What are the symptoms of a heart attack?
If you are having any one of the symptoms described below that lasts for more than 5 minutes, SEEK EMERGENCY TREATMENT (CALL 911) WITHOUT DELAY. These symptoms could be the signs of a heart attack (also called myocardial infarction or MI) and immediate treatment is essential.
Symptoms of a heart attack include:
- Angina: Chest pain or discomfort in the center of the chest; also described as a heaviness, tightness, pressure, aching, burning, numbness, fullness or squeezing feeling that lasts for more than a few minutes or goes away and comes back. It is sometimes mistakenly thought to be indigestion or heartburn.
- Pain or discomfort in other areas of the upper body including the arms, left shoulder, back, neck, jaw, or stomach
- Difficulty breathing or shortness of breath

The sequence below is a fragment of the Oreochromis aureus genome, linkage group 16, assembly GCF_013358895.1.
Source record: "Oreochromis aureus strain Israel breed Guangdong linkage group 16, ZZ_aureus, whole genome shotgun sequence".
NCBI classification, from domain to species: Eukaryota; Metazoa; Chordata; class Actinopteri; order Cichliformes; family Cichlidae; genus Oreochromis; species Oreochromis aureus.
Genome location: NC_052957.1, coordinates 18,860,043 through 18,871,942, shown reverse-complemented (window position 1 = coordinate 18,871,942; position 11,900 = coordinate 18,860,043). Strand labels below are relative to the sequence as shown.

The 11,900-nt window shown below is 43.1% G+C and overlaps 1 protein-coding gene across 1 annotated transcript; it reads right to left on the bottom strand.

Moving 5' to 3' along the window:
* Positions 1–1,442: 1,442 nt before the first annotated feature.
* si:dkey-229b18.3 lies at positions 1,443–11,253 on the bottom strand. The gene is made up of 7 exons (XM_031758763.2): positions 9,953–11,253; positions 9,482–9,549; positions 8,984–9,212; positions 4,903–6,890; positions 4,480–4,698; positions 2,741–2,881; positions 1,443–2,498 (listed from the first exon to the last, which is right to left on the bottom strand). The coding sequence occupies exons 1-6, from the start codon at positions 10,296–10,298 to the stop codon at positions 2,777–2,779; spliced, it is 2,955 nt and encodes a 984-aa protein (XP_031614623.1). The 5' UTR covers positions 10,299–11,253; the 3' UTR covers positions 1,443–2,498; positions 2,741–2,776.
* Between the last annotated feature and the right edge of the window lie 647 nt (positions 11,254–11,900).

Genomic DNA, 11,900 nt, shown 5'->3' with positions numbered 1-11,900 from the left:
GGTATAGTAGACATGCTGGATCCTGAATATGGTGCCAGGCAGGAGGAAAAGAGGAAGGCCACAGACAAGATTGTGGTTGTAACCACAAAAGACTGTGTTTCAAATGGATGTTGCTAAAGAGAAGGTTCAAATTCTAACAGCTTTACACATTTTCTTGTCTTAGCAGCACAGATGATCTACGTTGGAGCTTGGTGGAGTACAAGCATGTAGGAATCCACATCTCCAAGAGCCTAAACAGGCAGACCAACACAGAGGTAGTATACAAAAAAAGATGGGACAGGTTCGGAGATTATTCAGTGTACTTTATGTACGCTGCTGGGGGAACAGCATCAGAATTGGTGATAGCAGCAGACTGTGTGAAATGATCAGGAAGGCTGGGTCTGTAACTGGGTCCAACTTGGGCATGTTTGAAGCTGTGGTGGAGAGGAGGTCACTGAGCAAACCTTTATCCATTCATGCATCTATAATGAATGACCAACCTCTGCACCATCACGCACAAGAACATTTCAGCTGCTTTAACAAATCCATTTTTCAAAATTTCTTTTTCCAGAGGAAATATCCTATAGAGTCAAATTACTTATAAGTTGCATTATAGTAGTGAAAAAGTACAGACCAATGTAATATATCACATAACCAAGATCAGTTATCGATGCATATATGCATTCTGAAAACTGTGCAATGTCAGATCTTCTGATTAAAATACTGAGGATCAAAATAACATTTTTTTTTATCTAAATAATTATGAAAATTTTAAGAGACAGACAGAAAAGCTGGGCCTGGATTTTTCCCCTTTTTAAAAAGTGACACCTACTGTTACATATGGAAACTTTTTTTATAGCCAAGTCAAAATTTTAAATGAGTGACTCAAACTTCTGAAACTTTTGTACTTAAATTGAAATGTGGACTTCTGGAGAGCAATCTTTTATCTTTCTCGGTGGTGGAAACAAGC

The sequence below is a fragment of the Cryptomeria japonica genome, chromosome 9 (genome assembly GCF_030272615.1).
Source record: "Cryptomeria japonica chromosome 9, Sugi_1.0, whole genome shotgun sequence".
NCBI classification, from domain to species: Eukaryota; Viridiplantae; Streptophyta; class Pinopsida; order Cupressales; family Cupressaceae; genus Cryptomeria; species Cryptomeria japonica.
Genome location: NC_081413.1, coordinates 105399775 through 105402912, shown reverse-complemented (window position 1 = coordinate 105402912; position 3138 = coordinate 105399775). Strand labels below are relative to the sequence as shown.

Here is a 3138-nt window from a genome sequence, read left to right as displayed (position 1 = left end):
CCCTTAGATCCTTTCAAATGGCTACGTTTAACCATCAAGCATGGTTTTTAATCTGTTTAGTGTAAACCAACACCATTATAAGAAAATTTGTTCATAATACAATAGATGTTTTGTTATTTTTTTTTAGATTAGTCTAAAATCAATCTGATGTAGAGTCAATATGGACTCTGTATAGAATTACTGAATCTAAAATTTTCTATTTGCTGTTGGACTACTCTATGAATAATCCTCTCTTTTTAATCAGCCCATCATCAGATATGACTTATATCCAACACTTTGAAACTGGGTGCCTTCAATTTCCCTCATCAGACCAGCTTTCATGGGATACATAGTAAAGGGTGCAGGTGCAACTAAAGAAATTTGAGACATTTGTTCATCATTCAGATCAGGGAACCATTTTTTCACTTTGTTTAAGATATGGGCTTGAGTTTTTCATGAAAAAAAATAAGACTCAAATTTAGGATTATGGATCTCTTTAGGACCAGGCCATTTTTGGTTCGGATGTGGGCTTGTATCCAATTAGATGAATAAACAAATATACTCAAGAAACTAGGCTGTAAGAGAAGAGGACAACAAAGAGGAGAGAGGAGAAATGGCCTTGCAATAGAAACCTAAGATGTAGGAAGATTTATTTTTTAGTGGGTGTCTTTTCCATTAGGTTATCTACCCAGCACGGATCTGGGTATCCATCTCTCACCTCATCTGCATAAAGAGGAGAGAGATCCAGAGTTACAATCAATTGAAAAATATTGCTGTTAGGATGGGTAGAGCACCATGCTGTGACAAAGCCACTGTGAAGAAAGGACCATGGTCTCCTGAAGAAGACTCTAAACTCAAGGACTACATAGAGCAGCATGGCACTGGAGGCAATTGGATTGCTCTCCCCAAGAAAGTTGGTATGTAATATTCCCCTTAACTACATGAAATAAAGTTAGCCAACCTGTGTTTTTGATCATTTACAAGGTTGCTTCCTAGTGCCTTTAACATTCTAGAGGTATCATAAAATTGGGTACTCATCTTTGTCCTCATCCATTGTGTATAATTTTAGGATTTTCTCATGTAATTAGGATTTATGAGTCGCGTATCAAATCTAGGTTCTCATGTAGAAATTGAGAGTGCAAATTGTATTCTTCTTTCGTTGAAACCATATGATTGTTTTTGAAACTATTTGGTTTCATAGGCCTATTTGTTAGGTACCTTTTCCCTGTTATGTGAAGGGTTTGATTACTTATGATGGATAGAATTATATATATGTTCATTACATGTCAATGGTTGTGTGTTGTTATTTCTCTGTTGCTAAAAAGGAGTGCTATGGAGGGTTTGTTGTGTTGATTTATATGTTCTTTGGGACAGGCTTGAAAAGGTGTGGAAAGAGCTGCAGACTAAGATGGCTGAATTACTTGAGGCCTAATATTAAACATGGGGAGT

- Sweating or “cold sweat”
- Fullness, indigestion, or choking feeling (may feel like “heartburn”)
- Nausea or vomiting
- Light-headedness, dizziness, extreme weakness or anxiety
- Rapid or irregular heart beats
Women's symptoms sometimes differ
Although most women and men report symptoms of chest pain with a heart attack, women are slightly more likely than men to report unusual symptoms. Those who have more vague or less typical “heart” symptoms have reported the following:
- Upper back or shoulder pain
- Jaw pain or pain spreading to the jaw
- Pressure or pain in the center of the chest
- Light headedness
- Pain that spreads to the arm
- Unusual fatigue for several days